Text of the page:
ii. ABOVE AND BEYOND THE EXISTING DUE DILIGENCE REQUIREMENTS: The various decisions on ‘due diligence’ requirement of the intermediaries have settled the manner and extent to which the platforms/service providers have to act in order to be safeguarded from user (third party) generated content. The due diligence requirement is limited to publishing policies, terms and conditions, user agreement etc. for its users only informing them that they are required to comply with rule 3(1)(b). And, it is been repeatedly held that the intermediaries cannot be asked to screen or regulate content as it would fall outside the ambit of “intermediary status” as laid down in the IT Act.4 Further, it has also been well established that infringing/objectionable content can only be removed upon the intermediary “receiving actual knowledge” of such content, by way an order or direction from the court or a government agency, as laid down in Shreya Singhal case5 and/or knowledge based on specific information (such as the specific URL/s) given by the person whose work was being infringed by the content uploaded, as established in the MySpace case. If an intermediary fails to remove or disable access to the content which is unlawful upon despite actual knowledge, it shall be in breach of the due diligence threshold and would fall out of the ambit of the ‘safe harbour’ provided to an intermediary. While providing general mechanisms for identifying infringing content, such as the Rights Management Tool, Notice and Take Down provision, Take Down Stay Down tool and Hash Block Filter, have been found as effective tools for complying with the due diligence requirement of social media platforms (MySpace case), none of these existing tools appear to be technologically sufficient in “ensuring” compliance of the platforms’ policies/terms/rules in the manner proposed in the amendment. The ‘due diligence +’ requirement is not only onerous but almost impossible to meet, considering, the Big Techs have to handle a humungous amount of data/content on a daily basis.

2. Addition of rule 3(1)(m) and 3(1)(n) to respect the principles of the Constitution of India

With the laudable intent of protecting and safeguarding the rights guaranteed under the Constitution, the MeitY has proposed an addition to the ‘due diligence’ requirements whereby:

One, the intermediary shall take all reasonable measures to ensure accessibility of its services to users along with reasonable expectation of due diligence, privacy and transparency;


Second, the intermediary shall respect the rights accorded to the citizens under the Constitution of India.

It would not be an exaggeration to say that the devil lies in the lack of details. Not defining key terms in the proposed amendment above, such as “accessibility”, “privacy” transparency” and failing to elucidate what taking ‘reasonable measures’ or ‘respecting the rights’ would practically entail, makes this addition open to interpretation, confusion and invariable litigations (should the amendment come into force, as is). It is again important to flag that any regulation or sorting or control on the content/information by the platforms shall strip them of the intermediary status offering safeguards under the IT Act.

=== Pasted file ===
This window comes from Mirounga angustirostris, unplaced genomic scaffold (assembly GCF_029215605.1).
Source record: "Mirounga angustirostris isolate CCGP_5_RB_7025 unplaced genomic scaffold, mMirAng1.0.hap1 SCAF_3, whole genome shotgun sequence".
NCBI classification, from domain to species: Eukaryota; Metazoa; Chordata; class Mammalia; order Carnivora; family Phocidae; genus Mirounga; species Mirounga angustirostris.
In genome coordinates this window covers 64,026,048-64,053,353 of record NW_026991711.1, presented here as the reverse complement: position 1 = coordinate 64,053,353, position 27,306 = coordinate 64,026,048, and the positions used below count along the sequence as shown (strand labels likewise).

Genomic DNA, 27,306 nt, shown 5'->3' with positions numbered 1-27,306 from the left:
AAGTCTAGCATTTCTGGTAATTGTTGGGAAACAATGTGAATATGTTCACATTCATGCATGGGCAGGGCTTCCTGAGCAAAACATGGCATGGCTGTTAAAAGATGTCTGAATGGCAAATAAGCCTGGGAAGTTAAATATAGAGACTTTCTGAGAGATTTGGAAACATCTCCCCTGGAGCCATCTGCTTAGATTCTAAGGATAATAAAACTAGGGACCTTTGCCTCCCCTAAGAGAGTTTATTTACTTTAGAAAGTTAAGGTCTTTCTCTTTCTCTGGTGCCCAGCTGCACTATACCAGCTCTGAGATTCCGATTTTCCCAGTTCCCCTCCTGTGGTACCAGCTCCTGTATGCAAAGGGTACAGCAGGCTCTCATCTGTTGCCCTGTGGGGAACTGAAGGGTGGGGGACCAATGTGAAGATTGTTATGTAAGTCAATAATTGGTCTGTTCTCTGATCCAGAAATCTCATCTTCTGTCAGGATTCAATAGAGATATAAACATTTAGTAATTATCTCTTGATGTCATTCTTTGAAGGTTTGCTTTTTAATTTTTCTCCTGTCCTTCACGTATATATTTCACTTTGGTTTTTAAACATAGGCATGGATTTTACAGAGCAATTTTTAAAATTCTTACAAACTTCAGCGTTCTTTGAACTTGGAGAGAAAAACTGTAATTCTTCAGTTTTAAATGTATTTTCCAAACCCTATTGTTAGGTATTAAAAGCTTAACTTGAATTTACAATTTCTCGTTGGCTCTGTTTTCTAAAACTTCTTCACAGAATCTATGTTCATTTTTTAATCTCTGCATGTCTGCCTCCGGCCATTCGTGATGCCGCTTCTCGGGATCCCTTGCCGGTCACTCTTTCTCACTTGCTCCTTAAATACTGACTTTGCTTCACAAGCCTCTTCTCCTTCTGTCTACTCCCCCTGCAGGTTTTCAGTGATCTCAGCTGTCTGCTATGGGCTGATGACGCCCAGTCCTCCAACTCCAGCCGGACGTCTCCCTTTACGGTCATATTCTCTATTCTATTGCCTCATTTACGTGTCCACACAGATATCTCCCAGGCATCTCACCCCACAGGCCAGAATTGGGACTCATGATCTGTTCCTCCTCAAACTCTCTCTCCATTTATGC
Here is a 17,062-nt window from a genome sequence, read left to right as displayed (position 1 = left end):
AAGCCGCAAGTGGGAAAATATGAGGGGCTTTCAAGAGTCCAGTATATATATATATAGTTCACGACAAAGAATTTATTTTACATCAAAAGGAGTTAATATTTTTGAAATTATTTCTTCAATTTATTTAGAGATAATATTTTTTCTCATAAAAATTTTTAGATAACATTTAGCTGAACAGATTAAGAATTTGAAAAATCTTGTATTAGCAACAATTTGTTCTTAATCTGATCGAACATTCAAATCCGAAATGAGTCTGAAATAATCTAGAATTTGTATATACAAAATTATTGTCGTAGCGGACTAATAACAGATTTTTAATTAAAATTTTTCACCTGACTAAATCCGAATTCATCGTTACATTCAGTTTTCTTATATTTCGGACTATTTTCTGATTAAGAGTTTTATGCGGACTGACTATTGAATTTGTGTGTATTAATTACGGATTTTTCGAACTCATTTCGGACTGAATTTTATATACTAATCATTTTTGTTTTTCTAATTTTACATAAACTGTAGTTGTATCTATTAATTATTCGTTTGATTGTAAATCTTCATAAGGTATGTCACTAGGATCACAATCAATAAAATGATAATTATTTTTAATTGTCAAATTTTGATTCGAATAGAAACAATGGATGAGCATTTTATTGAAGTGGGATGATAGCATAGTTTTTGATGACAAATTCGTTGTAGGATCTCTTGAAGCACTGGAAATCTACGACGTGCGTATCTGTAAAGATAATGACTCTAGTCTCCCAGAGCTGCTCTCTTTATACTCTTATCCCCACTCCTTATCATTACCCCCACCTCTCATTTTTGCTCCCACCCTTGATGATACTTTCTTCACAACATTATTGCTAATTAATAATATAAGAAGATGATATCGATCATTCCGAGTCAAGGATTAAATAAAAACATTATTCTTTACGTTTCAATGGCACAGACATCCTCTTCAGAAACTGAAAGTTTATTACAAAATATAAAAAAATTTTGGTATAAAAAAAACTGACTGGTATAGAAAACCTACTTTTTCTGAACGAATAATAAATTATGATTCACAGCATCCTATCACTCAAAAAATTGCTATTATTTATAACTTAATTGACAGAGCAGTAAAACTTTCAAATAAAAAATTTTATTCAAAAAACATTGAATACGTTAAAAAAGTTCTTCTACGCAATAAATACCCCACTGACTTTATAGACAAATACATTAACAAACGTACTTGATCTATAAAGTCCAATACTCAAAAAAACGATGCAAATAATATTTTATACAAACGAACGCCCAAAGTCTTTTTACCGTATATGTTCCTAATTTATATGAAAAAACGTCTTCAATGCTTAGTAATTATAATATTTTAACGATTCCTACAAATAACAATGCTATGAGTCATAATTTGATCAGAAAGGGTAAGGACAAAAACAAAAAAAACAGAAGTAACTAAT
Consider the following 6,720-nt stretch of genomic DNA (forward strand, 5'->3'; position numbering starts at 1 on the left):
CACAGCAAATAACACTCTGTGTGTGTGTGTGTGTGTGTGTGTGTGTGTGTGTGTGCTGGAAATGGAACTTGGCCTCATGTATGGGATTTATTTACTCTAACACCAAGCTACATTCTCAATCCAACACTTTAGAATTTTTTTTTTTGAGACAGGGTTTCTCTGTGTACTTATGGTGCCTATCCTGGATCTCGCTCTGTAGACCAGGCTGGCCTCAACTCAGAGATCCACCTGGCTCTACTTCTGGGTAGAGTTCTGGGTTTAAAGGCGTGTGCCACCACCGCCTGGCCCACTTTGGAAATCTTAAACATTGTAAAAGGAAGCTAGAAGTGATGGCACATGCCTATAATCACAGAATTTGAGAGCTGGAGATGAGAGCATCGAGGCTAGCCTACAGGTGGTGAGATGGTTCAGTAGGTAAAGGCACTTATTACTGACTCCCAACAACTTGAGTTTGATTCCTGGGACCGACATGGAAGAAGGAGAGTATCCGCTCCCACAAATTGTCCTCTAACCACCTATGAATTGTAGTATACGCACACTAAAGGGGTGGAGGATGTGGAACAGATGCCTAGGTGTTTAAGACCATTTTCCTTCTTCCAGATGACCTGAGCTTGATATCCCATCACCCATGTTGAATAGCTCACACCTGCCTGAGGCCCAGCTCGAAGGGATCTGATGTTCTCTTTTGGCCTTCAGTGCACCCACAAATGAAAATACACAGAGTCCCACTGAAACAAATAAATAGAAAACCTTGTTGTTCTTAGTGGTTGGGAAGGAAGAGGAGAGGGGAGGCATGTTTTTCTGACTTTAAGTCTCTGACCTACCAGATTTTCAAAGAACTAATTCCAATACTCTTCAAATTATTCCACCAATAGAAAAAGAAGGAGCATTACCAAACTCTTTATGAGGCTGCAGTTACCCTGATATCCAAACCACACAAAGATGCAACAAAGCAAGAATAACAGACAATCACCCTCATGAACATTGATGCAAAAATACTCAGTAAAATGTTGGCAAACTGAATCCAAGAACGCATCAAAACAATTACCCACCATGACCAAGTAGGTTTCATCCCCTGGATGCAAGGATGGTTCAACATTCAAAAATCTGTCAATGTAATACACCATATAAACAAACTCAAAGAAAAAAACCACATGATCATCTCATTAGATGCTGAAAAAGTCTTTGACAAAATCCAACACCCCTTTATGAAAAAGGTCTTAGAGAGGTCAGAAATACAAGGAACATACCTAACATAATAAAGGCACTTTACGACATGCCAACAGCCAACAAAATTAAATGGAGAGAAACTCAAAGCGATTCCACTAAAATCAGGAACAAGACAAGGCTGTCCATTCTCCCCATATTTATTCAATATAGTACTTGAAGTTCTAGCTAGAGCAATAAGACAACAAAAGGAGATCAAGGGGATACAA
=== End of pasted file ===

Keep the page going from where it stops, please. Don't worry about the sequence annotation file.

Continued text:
3. Changes in the grievance redressal mechanism of the intermediary under rule 3(2)

The existing mechanism entails acknowledgement of a complaint by the Grievance Officer within 24 hours, followed by its disposal within 15 days of receipt. The amendment clarifies that the complaint includes requiring actions where a user or user account is to be suspended, removed or blocked, or an information or communication link is requested to be suspended.

The amendment has further proposed that where the nature of the complaint requires an information or communication link to be removed, it shall be required to be acted upon and redressed within 72 hours of reporting, with ‘appropriate safeguards’ ‘to avoid any misuse by users’. While the objective of the timeline appears to preventing objectionable/unlawful content’s proliferation (i.e. going viral), there are several practical issues that Big Techs may face:

For starters, it has been acknowledged time and again that Big Techs deal with massive amounts of data daily and consequently, several complaints are raised each day. The redressal timeline of 72 hours may be quite onerous. Further arises the question, whether a delay in meeting with said timeline (by say, a few hours) would strip the platform of the intermediary status?

Secondly, requiring take down of content in such a short time may result in more removals to err on the side of caution, thereby resulting in stifling the free speech that the said amendments were proposed to safeguard in the first place.

Lastly, the “appropriate safeguards” that intermediaries are expected to put in place to avoid misuse of the proposed mechanism by users need to be clarified further. Most intermediaries would not have the wherewithal in the first place to set up such complex technological measures/tools. That, with lack of clarity on what is considered “appropriate” or “sufficient” makes the entire task an uphill one for the platforms/service providers.